Tripath class-T amplifiers are known for their great smooth sound, often compared to that of a tube amplifier. The Tripath company filed a patent in 1996 however the company soon went out of business. Thankfully there are still chips available so we can produce these wonderful sounding Tripath amps.
The DX200 is a Tripath amplifier based on the TK2050 chipset, as used in our T1, T2, T3 and T4 amplifiers. It uses the Tripath TC2001 controller together with STMicroelectronics STA516BE output stage chip in BTL mode. The Tripath amplifiers, and especially TK2050 is known for a smooth sound signature, reminiscent of that of a tube amp but with a deep black background. Our bare PCB DIY amps have been very popular because of this, so we are now happy to offer the encased DX200 to a wider audience.
This is a class D amplifier, sometimes referred to as Class-T (for Tripath). The analog signal goes directly to the TC2001 controller, while the SPDIF signal goes to a Sabre ES9023 DAC chip on the way to the controller.The Tripath controller converts the analog signal to PWM signal that is amplified by the output stage chip. The design is very simple, which is responsible for the clear audio quality.
This amp is smaller than it looks in the photos! Just 12 cm wide, 9.5 cm deep and 3.5 cm high!
The DX200 has a minimalist design and functions. There is a single 3.5 mm connector used for either an analog signal or a digital SPDIF/optical signal. The volume control on the front obviously controls volume and power is supplied from any suitable power supply in the range of 36V to 56V. When using 4 ohm speakers the max voltage is 48V. The minimum voltage is 36V, as the relays will not turn on if the supply voltage is lower. We recommend using 48V for all speakers.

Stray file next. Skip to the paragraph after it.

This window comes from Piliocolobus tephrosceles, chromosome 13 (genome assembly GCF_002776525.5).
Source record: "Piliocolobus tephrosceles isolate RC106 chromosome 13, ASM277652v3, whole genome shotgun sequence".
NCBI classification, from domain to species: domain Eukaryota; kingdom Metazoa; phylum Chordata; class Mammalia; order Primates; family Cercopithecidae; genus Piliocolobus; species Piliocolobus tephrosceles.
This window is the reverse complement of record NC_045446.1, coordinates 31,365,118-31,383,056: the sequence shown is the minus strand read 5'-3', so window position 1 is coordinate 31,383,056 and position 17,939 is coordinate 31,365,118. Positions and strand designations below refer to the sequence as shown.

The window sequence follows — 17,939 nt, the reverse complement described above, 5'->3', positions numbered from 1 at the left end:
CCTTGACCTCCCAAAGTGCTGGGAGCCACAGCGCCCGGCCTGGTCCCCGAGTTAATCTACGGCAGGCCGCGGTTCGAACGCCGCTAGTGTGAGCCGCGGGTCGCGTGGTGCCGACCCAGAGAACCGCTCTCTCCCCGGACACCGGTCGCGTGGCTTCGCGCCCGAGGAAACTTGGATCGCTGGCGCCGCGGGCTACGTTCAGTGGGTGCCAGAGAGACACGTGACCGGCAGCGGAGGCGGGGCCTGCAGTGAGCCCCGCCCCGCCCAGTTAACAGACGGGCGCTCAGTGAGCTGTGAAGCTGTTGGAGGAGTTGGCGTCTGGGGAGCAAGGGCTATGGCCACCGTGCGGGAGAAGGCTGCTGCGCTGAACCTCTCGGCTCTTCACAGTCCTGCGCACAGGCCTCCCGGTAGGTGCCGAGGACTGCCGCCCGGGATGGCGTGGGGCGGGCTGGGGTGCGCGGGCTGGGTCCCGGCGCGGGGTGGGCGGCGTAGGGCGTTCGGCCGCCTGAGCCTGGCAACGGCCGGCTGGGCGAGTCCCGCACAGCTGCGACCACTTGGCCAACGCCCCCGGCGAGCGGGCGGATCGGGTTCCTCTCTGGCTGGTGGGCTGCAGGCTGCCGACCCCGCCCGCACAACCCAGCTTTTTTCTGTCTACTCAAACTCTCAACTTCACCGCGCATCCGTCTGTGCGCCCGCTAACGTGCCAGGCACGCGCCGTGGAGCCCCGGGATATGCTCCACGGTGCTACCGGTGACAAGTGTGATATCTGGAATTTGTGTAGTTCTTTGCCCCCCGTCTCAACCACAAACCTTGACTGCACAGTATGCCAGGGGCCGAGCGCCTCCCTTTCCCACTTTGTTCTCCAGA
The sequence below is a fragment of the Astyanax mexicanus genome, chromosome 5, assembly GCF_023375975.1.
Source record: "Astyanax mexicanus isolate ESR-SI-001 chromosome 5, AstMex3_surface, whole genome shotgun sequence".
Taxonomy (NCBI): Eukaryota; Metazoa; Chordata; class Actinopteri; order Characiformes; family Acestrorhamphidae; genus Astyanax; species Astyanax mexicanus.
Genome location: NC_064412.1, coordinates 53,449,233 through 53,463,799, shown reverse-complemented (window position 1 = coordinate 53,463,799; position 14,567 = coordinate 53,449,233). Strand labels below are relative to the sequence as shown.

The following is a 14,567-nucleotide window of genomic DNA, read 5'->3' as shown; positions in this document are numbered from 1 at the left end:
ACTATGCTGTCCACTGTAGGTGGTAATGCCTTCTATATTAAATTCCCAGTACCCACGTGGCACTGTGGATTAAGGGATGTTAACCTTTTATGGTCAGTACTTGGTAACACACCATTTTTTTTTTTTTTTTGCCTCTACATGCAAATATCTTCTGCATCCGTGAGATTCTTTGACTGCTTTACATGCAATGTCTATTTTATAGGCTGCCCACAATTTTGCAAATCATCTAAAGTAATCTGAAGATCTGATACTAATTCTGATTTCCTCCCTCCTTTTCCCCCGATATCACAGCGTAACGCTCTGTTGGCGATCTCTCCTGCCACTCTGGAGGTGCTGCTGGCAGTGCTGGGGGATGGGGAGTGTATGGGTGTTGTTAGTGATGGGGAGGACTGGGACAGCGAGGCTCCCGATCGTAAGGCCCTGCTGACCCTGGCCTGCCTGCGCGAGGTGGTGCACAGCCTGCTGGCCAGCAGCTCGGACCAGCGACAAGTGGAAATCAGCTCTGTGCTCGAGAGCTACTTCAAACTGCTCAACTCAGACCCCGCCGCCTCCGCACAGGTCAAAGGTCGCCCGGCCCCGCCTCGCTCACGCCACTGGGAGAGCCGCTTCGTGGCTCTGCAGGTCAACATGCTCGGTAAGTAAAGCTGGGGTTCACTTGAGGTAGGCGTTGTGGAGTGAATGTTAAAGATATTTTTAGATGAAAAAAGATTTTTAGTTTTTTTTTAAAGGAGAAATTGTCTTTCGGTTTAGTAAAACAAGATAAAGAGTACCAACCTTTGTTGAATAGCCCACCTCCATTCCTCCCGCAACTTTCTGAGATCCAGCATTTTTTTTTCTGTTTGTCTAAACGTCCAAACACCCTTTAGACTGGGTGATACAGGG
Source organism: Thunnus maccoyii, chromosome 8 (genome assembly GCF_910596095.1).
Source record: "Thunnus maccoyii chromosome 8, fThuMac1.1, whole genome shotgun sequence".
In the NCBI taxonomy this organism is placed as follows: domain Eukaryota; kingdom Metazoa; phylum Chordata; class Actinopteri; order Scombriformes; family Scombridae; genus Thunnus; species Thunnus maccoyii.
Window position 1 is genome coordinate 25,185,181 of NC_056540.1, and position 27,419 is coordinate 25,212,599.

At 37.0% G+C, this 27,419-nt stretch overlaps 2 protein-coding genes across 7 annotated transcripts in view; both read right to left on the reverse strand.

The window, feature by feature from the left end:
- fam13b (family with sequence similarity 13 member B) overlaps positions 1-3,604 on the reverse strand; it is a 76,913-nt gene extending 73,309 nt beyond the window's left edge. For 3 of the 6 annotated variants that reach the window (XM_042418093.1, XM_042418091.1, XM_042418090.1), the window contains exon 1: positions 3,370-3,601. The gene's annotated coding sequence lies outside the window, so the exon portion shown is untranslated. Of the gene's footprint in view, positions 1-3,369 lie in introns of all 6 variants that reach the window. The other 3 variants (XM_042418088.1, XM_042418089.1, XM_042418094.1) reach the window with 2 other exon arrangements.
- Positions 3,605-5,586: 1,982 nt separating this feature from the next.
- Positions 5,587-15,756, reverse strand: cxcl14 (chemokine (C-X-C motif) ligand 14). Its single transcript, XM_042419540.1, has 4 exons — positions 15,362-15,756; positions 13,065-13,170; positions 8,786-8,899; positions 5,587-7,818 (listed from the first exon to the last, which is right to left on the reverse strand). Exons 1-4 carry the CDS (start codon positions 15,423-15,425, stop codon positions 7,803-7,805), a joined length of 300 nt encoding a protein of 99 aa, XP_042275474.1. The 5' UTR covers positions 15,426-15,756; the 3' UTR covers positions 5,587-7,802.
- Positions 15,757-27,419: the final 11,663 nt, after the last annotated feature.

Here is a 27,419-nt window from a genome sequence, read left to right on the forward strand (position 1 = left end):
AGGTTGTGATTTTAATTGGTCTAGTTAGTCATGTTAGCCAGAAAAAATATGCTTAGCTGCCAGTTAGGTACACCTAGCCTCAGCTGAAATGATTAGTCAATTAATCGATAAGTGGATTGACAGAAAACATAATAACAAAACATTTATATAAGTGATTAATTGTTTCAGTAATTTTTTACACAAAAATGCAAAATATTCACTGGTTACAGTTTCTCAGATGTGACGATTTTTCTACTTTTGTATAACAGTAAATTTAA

Power supply (not included!)
The DX200 needs an external power supply. We recommend the Meanwell GST280A. Alternatively the SMPS300RS 48V 230V or 115V if you don’t mind a DIY bare PCB solution. The power supply connector is the higher current 5.5/2.5 plug, center pin positive. We have a cable available for DIY builds (the Meanwell has this plug already).
- Analog stereo through 3.5mm mini jack plug
- Accept all sample rates up to 192kHz and 24bit
- 3.5mm optical connector (shared with analog input)
The SPDIF input is converted to analog using ES9023 DAC chip soldered on the PCB. This assures a minimal signal path of the analog audio signal on it’s way to the Tripath TC2001 controller.
- 2x150W to 4 ohm@38V
- 2x120W to 8 ohm@48V
- 2x160W to 8 ohm@56V
Speaker outputs use banana style connectors. It is very important that you avoid shorting the output (connecting the + and – together) as that might damage the amplifier. The two negative outputs can not be connected together, as they are not common ground.
- Jantzen Cross Cap
- Speaker protection relay, preventing “pop”sound during power on/off
- Analog input impedance: 20K
- Input sensitivity for full power: 1.5V rms
- Gain: 25x
- Size:115x95x34mm. (excluding volume control 17mm)
- Weight: 450g
As a sound engineer, in my opinion the DX200 sounds phenomenal, especially for the money. Clear, uncolored amplification. I have a top notch JK Acoustics preamp in front of it and it sings. More detail than in my old high end Dual amp for sure. I have a powered sub with it that I use when playing electronic music and it’s pure pleasure to listen to. I am really glad I took the leap with Hifime. This combination took my home amp to a much higher level.
It’s a powerful amp and drives speakers well but in my experience is very susceptible to ground loop noise. It can’t be turned up past halfway with a USB audio interface connected and can’t be used connected to a sub at all. If your use case doesn’t involve these, it might be suitable, but for me had to be replaced with a Topping PA5 which is a lot more expensive, but works a lot better.